Indonesia’s Pangolins are being driven Extinct at an Alarming Rate
A Sunda pangolin, seized from traffickers in Indonesia, stares out of its cage. Photo CreditL AFP
More than 35,000. That’s how many Sunda pangolins are known to have been lost to poaching and wildlife trafficking within a few short years in neighboring Indonesia. Shocking? You bet.
According to a new study by the wildlife-monitoring watchdog TRAFFIC, as many as 35,632 pangolins were seized in 111 enforcement cases between 2010 and 2015. More than four-fifths of those pangolins came from locally caught animals. Needless to say, thousand upon thousands of other pangolins may well have been smuggled out undetected, adding even more to the unrelenting death toll.
A hotspot of the illegal trade in pangolins and their parts (mostly scales and meat) has been Sumatra. The island has also served as a hub for trafficking pangolins into Malaysia, from where most of the mammals tend to be smuggled onto their intended final destinations in China and Vietnam, where their scales are believed by many to have curative properties.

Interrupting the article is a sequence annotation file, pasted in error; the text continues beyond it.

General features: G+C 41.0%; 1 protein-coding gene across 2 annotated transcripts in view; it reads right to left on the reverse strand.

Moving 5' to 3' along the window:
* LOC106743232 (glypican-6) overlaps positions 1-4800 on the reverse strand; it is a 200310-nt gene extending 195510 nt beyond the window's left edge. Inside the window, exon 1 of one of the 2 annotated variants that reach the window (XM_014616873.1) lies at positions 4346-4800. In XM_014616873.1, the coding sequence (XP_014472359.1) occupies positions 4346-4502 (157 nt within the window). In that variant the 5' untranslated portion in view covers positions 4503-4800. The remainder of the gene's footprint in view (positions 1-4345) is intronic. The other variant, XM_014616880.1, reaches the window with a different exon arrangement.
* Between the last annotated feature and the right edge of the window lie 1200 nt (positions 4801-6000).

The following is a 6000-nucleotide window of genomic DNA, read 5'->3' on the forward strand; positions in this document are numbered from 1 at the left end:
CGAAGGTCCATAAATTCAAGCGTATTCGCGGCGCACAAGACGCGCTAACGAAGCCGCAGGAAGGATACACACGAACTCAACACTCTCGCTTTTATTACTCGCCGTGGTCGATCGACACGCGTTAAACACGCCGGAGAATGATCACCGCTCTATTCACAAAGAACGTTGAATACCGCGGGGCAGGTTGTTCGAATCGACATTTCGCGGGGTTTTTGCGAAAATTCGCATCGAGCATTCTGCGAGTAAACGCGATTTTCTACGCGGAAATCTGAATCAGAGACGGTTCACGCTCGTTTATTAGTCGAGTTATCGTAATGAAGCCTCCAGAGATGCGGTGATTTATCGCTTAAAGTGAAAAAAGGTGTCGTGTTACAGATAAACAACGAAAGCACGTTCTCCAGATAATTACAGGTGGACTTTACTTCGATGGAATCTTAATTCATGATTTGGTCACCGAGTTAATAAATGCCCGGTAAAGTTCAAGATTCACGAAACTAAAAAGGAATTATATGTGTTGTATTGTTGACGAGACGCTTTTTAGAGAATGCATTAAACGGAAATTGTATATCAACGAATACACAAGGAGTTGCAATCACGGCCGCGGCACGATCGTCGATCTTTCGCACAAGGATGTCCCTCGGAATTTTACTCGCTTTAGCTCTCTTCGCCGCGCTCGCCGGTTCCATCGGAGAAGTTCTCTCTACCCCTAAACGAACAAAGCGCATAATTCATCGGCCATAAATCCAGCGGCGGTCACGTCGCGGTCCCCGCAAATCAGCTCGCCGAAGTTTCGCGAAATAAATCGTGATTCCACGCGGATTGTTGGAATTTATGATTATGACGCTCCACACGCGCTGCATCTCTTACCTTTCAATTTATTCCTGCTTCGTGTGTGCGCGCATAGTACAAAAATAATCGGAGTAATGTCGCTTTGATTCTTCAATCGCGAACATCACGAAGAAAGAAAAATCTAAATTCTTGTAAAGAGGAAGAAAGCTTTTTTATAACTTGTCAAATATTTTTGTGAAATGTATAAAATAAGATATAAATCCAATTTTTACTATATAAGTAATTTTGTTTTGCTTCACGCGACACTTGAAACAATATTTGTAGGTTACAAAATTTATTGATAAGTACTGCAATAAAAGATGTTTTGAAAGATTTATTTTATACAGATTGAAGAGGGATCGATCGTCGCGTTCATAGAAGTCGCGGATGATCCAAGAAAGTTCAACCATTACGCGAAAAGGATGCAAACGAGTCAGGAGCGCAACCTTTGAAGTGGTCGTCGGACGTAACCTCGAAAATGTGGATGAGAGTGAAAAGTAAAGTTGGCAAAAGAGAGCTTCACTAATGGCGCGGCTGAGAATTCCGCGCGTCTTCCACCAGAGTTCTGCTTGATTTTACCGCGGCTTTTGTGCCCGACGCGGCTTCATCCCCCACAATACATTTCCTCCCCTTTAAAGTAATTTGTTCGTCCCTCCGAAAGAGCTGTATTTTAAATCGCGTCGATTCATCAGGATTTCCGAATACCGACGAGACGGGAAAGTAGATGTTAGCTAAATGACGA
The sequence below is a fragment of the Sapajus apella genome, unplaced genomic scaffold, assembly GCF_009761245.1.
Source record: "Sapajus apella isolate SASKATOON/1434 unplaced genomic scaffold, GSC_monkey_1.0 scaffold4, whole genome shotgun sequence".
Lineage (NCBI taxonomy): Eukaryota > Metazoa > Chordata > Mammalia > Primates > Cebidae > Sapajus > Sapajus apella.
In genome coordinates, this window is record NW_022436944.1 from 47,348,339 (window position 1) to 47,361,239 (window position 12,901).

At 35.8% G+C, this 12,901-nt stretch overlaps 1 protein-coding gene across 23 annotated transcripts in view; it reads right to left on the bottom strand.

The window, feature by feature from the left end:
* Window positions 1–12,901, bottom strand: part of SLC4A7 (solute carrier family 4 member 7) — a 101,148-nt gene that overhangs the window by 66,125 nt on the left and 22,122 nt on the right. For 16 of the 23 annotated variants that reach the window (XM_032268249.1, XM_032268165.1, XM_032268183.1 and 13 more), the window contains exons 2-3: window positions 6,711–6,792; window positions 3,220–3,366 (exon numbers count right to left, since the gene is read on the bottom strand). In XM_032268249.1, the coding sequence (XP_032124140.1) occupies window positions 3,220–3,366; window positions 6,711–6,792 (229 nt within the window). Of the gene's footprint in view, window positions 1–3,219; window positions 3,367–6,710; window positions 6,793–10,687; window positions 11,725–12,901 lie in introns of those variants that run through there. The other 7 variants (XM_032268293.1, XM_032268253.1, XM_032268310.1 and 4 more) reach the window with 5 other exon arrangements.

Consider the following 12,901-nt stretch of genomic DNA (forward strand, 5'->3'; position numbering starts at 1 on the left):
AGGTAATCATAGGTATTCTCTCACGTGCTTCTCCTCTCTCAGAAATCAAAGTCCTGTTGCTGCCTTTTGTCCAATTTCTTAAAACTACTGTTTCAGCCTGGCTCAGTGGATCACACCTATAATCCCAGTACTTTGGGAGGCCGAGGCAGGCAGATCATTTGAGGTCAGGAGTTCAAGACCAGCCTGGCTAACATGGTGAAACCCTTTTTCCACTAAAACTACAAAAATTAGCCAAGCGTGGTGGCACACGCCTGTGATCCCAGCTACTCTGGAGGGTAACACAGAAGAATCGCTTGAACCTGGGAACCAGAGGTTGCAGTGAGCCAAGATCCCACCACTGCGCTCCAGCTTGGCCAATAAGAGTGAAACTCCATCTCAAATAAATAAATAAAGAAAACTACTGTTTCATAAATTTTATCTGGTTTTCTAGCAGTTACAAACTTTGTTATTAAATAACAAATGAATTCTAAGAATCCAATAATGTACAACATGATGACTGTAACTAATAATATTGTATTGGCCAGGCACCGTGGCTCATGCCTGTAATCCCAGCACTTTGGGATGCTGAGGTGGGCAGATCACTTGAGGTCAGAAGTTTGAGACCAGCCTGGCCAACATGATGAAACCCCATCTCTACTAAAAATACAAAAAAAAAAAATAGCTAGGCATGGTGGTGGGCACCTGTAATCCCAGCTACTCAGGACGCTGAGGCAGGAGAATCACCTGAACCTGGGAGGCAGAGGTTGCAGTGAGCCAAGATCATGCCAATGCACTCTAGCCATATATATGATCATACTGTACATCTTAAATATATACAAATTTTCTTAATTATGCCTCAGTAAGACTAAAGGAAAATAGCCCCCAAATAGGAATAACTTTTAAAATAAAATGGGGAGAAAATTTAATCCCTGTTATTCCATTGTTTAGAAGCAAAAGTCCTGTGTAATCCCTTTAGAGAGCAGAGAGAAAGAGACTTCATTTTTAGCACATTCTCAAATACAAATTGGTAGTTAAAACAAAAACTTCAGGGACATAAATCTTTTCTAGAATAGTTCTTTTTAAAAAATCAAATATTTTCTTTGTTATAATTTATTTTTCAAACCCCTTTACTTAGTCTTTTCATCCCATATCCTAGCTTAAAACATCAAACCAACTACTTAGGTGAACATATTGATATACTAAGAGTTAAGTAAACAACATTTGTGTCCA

“The volume of pangolins and parts seized annually varied greatly throughout the study period, ranging from an equivalent of 2,436 to 10,857 pangolins per year,” TRAFFIC explains. In one seizure alone 5.9 tons of pangolin meat and 790kg of scales were confiscated at an international cargo terminal in Medan, Sumatra. The haul, for which some 3,500 pangolins had been killed, was on its way to Vietnam.
The country’s critically endangered Sunda pangolins (Manis javanica) are facing the threat of going extinct in the wild within a few years unless their large-scale killing stops. “The Sunda Pangolin is Critically Endangered and therefore considered to be facing an extremely high risk of extinction in the wild — it simply cannot take this level of persecution,” said TRAFFIC’s Lalita Gomez, who was a co-author of the report.
“Indonesia’s wildlife is being drained on an industrial scale to feed the global illegal trade,” observes Kanitha Krishnasamy, acting regional director for TRAFFIC in Southeast Asia. “While the relatively high number of seizures speaks to Indonesia’s commitment in tackling the problem, it also highlights the relentless poaching.”
Sadly, the situation isn’t much better in Malaysia, either. Pangolins are critically endangered here too and remain at the mercy of poachers and traffickers despite efforts to protect them.